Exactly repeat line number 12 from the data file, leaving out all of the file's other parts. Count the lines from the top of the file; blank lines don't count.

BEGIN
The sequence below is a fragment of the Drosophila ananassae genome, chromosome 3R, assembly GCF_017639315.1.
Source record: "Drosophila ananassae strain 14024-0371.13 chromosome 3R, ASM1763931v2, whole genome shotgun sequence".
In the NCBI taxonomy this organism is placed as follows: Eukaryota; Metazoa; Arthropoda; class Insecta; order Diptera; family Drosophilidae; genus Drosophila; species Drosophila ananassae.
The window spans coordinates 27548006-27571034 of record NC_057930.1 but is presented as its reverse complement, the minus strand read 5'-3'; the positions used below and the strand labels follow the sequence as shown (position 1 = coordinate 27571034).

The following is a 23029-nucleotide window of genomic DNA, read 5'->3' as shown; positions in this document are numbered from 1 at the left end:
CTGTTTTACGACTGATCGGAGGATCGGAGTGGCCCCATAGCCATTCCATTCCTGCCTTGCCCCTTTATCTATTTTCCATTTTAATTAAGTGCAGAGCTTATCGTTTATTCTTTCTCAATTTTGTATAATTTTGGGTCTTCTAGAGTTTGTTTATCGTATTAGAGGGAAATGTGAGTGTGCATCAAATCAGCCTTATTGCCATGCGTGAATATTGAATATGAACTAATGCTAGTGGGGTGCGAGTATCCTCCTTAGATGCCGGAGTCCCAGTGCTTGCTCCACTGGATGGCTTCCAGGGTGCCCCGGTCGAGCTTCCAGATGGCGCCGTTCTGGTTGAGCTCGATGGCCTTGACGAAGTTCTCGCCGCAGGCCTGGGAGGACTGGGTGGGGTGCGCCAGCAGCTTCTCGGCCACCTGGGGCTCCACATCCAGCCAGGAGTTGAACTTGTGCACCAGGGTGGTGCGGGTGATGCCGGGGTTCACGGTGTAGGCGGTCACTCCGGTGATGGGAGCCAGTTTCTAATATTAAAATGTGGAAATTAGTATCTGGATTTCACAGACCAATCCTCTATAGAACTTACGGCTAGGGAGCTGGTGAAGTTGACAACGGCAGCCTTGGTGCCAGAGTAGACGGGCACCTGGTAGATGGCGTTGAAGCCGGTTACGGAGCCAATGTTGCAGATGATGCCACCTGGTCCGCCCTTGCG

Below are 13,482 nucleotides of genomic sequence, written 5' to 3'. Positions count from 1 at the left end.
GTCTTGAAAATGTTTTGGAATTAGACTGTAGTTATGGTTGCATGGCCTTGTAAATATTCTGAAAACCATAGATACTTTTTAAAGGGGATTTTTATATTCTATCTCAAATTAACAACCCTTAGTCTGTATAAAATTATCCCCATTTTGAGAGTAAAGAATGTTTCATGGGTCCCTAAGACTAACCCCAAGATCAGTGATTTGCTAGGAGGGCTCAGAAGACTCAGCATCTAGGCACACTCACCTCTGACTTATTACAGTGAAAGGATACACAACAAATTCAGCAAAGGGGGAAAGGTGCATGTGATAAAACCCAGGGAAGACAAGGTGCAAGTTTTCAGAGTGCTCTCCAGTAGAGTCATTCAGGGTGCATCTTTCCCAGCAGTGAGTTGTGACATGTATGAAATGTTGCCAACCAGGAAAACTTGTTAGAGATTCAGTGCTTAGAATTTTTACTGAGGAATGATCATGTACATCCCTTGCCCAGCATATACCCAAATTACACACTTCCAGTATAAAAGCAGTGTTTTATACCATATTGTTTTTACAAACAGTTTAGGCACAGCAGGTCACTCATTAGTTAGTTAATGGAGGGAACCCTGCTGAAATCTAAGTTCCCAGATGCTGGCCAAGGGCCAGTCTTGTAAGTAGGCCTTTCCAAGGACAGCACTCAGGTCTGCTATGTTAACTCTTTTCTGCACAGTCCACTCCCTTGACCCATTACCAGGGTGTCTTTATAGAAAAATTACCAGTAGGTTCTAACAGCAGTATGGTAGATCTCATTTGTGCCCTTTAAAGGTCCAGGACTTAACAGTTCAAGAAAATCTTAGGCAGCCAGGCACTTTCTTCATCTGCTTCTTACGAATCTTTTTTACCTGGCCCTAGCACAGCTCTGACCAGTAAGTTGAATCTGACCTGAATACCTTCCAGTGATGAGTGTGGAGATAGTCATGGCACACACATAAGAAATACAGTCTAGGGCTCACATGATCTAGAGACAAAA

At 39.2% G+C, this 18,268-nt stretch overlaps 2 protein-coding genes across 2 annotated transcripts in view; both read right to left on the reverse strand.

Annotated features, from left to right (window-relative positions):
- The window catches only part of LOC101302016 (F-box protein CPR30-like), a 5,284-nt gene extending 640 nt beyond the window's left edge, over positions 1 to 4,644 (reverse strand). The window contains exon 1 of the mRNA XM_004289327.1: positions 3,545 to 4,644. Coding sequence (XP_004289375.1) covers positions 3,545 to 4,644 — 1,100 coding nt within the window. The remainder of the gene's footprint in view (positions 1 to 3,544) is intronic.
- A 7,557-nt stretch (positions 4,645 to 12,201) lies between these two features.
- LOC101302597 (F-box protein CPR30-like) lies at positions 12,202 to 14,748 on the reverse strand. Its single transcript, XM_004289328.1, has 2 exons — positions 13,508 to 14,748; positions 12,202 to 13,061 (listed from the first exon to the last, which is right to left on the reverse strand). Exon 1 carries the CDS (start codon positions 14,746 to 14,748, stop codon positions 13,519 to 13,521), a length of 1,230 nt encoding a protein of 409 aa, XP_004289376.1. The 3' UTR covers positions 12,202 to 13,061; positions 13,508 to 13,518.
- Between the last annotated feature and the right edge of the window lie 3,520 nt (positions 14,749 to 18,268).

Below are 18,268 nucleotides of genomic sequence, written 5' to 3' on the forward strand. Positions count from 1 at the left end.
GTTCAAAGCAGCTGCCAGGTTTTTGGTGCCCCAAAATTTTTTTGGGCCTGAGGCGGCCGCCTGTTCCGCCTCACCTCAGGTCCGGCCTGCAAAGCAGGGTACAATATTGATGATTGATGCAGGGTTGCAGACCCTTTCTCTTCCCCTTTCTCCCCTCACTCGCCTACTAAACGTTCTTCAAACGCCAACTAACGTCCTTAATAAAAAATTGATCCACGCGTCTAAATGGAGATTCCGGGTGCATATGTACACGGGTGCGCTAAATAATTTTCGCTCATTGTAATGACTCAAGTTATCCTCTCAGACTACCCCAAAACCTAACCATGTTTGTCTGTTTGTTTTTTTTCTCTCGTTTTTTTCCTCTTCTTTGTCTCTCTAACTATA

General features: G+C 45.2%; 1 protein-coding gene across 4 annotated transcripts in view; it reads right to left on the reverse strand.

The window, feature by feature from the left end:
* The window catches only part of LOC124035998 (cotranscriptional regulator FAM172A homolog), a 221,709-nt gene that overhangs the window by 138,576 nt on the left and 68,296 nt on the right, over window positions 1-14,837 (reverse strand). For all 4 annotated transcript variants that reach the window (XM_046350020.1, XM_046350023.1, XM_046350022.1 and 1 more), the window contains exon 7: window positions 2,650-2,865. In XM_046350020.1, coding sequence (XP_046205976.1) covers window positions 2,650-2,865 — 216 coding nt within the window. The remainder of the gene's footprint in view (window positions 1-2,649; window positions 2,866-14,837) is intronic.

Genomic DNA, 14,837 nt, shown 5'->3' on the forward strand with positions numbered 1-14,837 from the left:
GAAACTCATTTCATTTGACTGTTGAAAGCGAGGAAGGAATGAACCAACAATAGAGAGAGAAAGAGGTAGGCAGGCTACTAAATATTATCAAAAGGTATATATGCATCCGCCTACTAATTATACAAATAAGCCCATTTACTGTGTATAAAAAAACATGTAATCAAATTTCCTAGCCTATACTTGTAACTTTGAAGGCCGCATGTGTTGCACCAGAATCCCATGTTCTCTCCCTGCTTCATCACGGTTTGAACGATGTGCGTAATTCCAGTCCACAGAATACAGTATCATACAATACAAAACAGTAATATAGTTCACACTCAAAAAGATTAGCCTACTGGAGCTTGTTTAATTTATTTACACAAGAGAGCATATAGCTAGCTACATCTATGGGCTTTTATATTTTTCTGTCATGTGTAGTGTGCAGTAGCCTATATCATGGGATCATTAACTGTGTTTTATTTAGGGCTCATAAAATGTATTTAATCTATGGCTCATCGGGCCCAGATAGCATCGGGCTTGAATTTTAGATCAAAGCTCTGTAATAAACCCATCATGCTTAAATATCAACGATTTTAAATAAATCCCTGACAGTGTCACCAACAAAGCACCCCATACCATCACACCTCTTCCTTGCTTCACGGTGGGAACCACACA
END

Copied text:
- A 7,557-nt stretch (positions 4,645 to 12,201) lies between these two features.